In so many ways, music is the soundtrack of our lives—whether we're driving in the car or settled into a cushioned seat in a concert hall. But for many serious fans, music is just as much about collectibles and memorabilia as it is about choruses and melodies.
Music collectibles can encompass almost anything: vintage records, ticket stubs, concert posters, T-shirts, and even artists’ clothes, not to mention signed paraphernalia. Some bands, like Kiss, have also released board games, comics, and more.
The original kings of rock ’n’ roll marketing were the Beatles. As Beatlemania reached full swing in 1963 and 1964, dozens of companies—some authorized, some not—began releasing machine-autographed beach hats, purses, charm bracelets, trading cards, and even hair gel. Aside from the merchandise, Beatles collectors are often eager to obtain ticket stubs and rare posters, like the one Wes Wilson created for the group’s final live performance on tour at San Francisco’s Candlestick Park in 1966.
Of course, anything even remotely connected to one of the Fab Four is also highly desirable. In fact, a copy of John Lennon’s handwritten lyrics to “A Day in the Life” sold at Sotheby’s for $1.2 million in June 2010.
Each age has its superstars, and Elvis and Michael Jackson rivaled the Beatles in their own heydays. Jackson’s memorabilia draws on the appeal of both his music and his edgy image—rare vinyl records are on par with the clothes he wore, like the famous red leather jacket from the music video for “Beat It.” For Elvis collectors, mint condition 45s from his Sun Records years are highly sought after, alongside even more rare items from his famously flamboyant wardrobe.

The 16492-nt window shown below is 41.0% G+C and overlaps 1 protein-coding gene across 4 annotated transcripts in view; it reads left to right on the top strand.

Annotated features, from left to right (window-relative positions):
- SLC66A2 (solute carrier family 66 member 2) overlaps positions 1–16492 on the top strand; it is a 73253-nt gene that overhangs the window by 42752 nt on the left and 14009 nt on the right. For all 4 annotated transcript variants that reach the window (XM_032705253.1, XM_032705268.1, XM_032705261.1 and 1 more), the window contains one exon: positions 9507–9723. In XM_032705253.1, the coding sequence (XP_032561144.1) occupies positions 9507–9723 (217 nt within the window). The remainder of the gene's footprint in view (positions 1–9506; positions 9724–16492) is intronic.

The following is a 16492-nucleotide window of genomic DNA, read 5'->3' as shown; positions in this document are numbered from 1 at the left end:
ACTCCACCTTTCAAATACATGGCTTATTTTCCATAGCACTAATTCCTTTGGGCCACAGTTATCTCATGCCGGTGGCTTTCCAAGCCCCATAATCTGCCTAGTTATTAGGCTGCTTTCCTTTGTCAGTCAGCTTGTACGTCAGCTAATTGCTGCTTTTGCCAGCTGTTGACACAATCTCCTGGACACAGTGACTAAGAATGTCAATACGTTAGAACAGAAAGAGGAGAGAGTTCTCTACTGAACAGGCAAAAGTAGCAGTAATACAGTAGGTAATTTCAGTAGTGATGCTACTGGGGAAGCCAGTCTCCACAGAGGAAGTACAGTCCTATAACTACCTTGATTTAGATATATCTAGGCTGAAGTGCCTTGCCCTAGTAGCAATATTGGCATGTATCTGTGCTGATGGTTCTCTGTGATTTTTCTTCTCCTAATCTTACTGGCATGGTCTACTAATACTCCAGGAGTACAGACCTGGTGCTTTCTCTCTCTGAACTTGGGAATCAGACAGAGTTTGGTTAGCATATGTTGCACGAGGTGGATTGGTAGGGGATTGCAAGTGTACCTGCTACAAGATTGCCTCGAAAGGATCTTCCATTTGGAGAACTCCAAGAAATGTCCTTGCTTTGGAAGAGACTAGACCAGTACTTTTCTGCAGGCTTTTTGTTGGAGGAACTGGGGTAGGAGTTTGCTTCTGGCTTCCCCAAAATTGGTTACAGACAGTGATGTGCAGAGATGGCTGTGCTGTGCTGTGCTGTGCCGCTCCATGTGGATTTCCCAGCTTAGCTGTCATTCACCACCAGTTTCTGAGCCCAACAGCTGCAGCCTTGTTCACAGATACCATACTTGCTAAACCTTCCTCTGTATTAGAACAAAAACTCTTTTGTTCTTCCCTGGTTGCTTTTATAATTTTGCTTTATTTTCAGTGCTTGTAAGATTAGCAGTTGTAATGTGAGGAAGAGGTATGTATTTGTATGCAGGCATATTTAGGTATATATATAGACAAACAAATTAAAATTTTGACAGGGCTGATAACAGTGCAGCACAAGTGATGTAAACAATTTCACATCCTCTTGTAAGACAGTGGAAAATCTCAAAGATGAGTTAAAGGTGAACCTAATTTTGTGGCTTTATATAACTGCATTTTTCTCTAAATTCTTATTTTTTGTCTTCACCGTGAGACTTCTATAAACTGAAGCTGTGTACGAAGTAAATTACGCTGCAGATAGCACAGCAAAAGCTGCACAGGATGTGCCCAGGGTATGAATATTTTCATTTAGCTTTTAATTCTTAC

While not as popular nationwide, the Grateful Dead boast their own legion of devoted followers (called Deadheads, of course) who prize ticket stubs, postcards, and especially handbills advertising Ken Kesey’s Acid Tests from 1965 to 1967. In particular, Alton Kelley and Stanley Mouse created some of the most iconic, and beautiful, concert posters for the Grateful Dead’s shows at the Avalon Ballroom, while Wilson, David Singer, Lee Conklin, and others produced Fillmore posters that were emblematic of the psychedelic style then and are much-desired collectibles now.
Indeed, posters from almost any period and for almost any genre—rock, jazz, orchestral, and country, to name but a few—have become iconic symbols of the music they advertise. In particular, 1960s rock posters for artists like Jimi Hendrix (Rick Griffin’s “Flying Eyeball” is one of the most famous images in rock), Pink Floyd (the early Hapshash and the Coloured Coat posters for the band are late-'60s classics), and Cream helped define the visual aesthetic of a sonic revolution...
More recently, Jim Pollock's posters for Phish have become quite collectible, as have posters produced by the Ames Bros. for Pearl Jam, and just about anything Emek makes for practically anyone.